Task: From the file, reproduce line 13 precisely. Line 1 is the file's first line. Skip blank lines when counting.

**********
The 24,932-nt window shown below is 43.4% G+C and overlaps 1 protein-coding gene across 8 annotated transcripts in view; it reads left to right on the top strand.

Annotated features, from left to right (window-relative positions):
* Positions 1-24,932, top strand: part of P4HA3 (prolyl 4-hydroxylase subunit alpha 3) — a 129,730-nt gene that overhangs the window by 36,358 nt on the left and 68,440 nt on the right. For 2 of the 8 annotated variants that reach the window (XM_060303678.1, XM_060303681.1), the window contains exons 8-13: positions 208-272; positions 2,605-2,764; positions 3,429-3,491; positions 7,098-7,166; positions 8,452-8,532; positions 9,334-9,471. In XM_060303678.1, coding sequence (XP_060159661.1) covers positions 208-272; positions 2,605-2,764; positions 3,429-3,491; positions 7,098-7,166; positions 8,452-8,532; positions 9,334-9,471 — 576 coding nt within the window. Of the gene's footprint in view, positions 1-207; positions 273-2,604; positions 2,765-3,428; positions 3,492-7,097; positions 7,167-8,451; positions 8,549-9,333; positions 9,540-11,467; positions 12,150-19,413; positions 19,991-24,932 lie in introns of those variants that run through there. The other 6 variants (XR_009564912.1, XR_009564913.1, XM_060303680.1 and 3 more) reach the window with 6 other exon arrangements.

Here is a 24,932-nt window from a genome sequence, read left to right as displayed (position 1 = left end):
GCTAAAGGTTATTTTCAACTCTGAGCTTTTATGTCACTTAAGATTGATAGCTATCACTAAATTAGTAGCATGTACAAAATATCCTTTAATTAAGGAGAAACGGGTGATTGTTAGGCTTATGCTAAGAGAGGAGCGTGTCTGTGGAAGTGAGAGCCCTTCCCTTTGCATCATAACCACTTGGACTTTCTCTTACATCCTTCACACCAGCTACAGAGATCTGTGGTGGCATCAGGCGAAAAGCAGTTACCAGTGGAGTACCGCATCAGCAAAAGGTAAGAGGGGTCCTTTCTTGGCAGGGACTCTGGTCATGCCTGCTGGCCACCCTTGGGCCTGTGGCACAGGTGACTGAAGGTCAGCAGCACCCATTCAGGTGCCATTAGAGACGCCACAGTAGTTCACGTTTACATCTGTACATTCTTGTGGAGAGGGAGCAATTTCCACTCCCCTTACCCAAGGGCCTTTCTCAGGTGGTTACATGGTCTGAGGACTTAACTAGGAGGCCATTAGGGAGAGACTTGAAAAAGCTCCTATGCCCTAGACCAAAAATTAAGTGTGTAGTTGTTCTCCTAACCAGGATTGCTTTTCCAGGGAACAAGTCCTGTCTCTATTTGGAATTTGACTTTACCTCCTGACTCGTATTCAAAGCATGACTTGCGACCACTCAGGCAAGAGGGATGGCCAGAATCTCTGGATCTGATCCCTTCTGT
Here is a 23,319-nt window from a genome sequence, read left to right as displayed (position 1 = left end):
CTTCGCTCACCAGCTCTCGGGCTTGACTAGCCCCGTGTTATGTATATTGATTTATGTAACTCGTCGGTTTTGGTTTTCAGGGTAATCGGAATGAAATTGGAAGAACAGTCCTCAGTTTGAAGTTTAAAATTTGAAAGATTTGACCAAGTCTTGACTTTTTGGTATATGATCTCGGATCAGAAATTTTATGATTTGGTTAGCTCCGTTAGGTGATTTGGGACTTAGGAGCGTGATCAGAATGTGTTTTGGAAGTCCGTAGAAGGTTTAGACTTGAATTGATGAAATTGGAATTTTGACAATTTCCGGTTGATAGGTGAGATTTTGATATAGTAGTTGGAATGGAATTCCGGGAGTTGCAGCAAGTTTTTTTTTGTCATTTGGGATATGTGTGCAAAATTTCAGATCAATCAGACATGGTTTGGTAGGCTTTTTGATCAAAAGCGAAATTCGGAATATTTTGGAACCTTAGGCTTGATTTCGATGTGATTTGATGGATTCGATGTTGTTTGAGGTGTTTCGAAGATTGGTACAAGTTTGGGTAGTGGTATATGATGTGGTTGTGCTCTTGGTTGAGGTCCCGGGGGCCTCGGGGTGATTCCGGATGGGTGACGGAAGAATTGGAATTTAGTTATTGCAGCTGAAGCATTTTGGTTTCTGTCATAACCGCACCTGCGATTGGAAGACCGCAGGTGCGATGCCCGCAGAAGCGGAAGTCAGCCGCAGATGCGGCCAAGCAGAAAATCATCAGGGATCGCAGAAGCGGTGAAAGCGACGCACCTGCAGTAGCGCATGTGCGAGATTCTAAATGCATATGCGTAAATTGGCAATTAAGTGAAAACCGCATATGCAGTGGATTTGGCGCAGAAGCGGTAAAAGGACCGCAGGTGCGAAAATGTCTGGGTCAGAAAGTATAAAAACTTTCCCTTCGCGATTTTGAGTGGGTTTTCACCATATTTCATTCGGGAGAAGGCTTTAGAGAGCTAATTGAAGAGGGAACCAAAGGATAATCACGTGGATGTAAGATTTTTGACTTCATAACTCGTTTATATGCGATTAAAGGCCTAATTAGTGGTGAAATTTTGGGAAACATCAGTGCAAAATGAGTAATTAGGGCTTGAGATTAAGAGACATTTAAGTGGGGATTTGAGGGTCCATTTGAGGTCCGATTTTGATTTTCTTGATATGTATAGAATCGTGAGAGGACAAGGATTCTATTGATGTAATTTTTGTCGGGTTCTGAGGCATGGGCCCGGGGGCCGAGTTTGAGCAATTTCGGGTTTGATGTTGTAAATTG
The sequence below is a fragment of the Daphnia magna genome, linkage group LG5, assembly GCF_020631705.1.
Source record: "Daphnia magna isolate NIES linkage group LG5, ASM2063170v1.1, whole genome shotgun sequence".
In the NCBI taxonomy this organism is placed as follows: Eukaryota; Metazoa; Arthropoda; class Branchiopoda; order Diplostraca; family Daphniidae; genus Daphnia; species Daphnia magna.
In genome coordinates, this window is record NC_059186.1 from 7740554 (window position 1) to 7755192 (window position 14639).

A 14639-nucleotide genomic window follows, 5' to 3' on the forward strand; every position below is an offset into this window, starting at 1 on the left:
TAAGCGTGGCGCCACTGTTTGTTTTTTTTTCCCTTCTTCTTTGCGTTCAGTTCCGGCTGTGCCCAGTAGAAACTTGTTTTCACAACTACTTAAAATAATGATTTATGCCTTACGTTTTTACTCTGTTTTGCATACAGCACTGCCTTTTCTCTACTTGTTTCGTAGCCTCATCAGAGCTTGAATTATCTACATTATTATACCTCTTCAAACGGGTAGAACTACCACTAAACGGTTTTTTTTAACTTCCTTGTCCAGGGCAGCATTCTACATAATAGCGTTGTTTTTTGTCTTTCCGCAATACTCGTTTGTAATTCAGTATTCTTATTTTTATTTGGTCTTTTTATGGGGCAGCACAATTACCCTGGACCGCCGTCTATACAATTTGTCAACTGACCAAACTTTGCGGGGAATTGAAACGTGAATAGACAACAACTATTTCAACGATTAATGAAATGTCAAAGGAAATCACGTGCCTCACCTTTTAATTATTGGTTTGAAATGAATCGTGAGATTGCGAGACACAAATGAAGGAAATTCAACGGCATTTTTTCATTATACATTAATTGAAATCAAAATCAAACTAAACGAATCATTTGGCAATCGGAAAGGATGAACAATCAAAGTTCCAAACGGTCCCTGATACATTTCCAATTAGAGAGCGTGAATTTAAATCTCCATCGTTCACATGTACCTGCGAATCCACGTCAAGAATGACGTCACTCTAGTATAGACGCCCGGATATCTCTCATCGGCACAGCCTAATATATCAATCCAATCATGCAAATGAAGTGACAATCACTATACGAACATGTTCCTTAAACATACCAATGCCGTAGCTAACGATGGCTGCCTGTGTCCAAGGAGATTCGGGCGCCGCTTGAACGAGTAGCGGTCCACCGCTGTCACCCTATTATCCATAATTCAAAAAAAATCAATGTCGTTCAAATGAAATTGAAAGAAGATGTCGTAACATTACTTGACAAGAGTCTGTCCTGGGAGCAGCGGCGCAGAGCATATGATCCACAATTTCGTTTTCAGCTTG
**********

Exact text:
TAAGCGTGGCGCCACTGTTTGTTTTTTTTTCCCTTCTTCTTTGCGTTCAGTTCCGGCTGTGCCCAGTAGAAACTTGTTTTCACAACTACTTAAAATAATGATTTATGCCTTACGTTTTTACTCTGTTTTGCATACAGCACTGCCTTTTCTCTACTTGTTTCGTAGCCTCATCAGAGCTTGAATTATCTACATTATTATACCTCTTCAAACGGGTAGAACTACCACTAAACGGTTTTTTTTAACTTCCTTGTCCAGGGCAGCATTCTACATAATAGCGTTGTTTTTTGTCTTTCCGCAATACTCGTTTGTAATTCAGTATTCTTATTTTTATTTGGTCTTTTTATGGGGCAGCACAATTACCCTGGACCGCCGTCTATACAATTTGTCAACTGACCAAACTTTGCGGGGAATTGAAACGTGAATAGACAACAACTATTTCAACGATTAATGAAATGTCAAAGGAAATCACGTGCCTCACCTTTTAATTATTGGTTTGAAATGAATCGTGAGATTGCGAGACACAAATGAAGGAAATTCAACGGCATTTTTTCATTATACATTAATTGAAATCAAAATCAAACTAAACGAATCATTTGGCAATCGGAAAGGATGAACAATCAAAGTTCCAAACGGTCCCTGATACATTTCCAATTAGAGAGCGTGAATTTAAATCTCCATCGTTCACATGTACCTGCGAATCCACGTCAAGAATGACGTCACTCTAGTATAGACGCCCGGATATCTCTCATCGGCACAGCCTAATATATCAATCCAATCATGCAAATGAAGTGACAATCACTATACGAACATGTTCCTTAAACATACCAATGCCGTAGCTAACGATGGCTGCCTGTGTCCAAGGAGATTCGGGCGCCGCTTGAACGAGTAGCGGTCCACCGCTGTCACCCTATTATCCATAATTCAAAAAAAATCAATGTCGTTCAAATGAAATTGAAAGAAGATGTCGTAACATTACTTGACAAGAGTCTGTCCTGGGAGCAGCGGCGCAGAGCATATGATCCACAATTTCGTTTTCAGCTTG